See his autobiography (1962); biographies by C. Barnes (1982), D. Solway (1998), and J. Kavanagh (2007).
Nureyev and Margot Fonteyn
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Trained by Francois Boutin, in November 1979 Nureyev made his two-year-old racing debut in France. He easily outdistanced the field in the Prix Thomas Bryon at Saint-Cloud Racecourse, winning by six lengths. The following spring of 1980 he won the Prix Djebel at Maisons-Laffitte Racecourse in his 3-year-old debut. He was then shipped to Newmarket Racecourse in the United Kingdom for the 2,000 Guineas. It seems that Nureyev had little patience with the rest of the field and in the race he pushed his way between horses to get to the lead and to victory. However, his win would be overturned by the racing stewards, the first time a winner of the 2,000 Guineas Classic was disqualified. Scheduled to compete in June's Epsom Derby, Nureyev came down with a virus and never raced again.
Nureyev was sent to stand at stud at his owner's Haras de Fresnay-le-Buffard in Neuvy-au-Houlme in Lower Normandy. Renowned French horseman Alec Head recommended Nureyev to Lexington, Kentucky breeder John T. L. Jones, Jr. and in mid 1981 put together a syndicate that purchased Nureyev for US$14 million. Nureyev was brought to Jones' Walmac-Warnerton Farm partnership near Lexington and then under Jones' wholly owned Walmac International.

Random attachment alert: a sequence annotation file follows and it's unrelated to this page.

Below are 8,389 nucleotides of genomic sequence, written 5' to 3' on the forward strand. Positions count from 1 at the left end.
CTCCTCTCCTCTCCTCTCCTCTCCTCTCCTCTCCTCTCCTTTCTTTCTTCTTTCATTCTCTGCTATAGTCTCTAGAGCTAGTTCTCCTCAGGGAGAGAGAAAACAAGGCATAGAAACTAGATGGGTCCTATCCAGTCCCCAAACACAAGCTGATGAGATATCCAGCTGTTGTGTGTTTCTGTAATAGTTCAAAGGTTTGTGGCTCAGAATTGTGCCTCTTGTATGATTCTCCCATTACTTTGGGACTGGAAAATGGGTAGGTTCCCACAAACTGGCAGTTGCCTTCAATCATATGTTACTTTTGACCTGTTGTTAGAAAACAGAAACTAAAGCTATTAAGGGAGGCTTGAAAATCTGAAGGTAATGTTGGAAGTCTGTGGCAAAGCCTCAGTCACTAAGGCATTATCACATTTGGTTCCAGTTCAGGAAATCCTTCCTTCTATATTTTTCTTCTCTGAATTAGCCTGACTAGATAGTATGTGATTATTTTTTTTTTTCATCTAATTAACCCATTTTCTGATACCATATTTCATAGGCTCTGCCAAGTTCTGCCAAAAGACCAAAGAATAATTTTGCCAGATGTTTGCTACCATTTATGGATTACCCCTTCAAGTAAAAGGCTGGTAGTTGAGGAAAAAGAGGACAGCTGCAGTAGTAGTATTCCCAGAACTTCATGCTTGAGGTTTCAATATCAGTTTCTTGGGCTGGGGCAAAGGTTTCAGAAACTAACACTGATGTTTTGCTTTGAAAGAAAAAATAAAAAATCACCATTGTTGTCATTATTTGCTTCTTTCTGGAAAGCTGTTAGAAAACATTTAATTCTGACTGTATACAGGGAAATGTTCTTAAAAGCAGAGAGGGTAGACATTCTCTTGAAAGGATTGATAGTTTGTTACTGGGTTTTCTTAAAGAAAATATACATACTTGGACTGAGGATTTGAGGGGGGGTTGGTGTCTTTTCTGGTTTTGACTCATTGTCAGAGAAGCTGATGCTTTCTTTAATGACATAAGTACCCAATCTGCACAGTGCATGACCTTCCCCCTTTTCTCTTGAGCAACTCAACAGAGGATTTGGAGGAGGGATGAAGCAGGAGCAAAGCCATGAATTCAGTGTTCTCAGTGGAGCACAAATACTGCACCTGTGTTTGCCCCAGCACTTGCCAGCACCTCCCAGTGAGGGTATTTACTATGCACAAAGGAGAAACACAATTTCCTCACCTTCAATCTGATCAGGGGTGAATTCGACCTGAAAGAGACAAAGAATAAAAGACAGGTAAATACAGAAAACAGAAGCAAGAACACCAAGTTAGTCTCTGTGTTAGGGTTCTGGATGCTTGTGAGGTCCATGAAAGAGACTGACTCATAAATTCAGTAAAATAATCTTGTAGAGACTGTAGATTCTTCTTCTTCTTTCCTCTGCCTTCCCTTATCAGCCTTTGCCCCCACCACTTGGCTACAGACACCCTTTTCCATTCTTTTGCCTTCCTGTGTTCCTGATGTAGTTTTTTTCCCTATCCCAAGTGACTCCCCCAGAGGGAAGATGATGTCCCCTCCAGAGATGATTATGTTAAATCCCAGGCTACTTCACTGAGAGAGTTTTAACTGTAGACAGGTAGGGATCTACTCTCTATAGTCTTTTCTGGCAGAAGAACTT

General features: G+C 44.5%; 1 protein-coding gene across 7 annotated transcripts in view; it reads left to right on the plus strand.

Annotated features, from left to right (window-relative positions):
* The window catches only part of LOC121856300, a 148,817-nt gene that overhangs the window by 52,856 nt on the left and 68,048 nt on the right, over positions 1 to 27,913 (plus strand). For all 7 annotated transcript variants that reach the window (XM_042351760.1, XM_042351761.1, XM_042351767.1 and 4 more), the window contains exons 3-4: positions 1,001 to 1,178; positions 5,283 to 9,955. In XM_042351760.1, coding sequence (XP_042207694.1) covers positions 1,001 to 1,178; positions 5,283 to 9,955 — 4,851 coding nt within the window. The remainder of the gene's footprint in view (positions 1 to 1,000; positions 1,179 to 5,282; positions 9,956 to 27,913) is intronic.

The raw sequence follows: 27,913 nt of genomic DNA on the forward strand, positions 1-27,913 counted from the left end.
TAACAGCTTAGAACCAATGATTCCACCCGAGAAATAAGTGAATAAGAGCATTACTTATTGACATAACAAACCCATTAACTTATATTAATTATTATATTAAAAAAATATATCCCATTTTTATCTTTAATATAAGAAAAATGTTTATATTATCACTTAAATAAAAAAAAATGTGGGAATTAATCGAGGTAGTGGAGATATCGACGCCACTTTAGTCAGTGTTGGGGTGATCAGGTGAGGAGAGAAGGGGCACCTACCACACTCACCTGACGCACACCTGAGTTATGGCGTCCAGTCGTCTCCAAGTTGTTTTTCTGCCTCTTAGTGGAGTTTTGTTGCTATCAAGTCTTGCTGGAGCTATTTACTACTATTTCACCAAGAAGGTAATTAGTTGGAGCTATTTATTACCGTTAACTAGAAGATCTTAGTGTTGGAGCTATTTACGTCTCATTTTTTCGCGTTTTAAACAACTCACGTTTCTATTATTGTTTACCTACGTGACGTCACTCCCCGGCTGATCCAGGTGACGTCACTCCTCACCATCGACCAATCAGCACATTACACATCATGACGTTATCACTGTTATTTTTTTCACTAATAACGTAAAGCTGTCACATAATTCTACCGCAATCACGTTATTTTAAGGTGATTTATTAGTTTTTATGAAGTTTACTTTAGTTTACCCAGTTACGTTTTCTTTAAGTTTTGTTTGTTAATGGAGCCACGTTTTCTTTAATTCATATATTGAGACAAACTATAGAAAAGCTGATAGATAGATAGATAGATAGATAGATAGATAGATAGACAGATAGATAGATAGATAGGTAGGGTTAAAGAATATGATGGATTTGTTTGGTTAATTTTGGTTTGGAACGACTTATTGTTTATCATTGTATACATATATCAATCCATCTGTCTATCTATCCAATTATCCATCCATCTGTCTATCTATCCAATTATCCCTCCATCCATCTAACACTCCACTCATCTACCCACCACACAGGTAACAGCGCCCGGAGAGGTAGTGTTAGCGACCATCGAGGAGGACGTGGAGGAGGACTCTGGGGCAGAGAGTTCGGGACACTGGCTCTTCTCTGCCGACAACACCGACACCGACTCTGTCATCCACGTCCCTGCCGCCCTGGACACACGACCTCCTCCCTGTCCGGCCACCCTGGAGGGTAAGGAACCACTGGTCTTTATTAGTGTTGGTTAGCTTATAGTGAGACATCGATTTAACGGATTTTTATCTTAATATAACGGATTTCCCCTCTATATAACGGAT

In 1987 Nureyev suffered a life-threatening fracture to his right hind leg in a paddock accident during breeding season but veterinary surgeons were able to save his life.
During his breeding career, Nureyev sired 135 stakes winners and more than twenty champions. In 1998, Sheikh Mohammed bin Rashid Al Maktoum set a European sales record when he paid three million guineas for a yearling colt by Nureyev at the Newmarket sales.
Nureyev died aged 24 on October 29, 2001 and is buried at Walmac International in Lexington, Kentucky.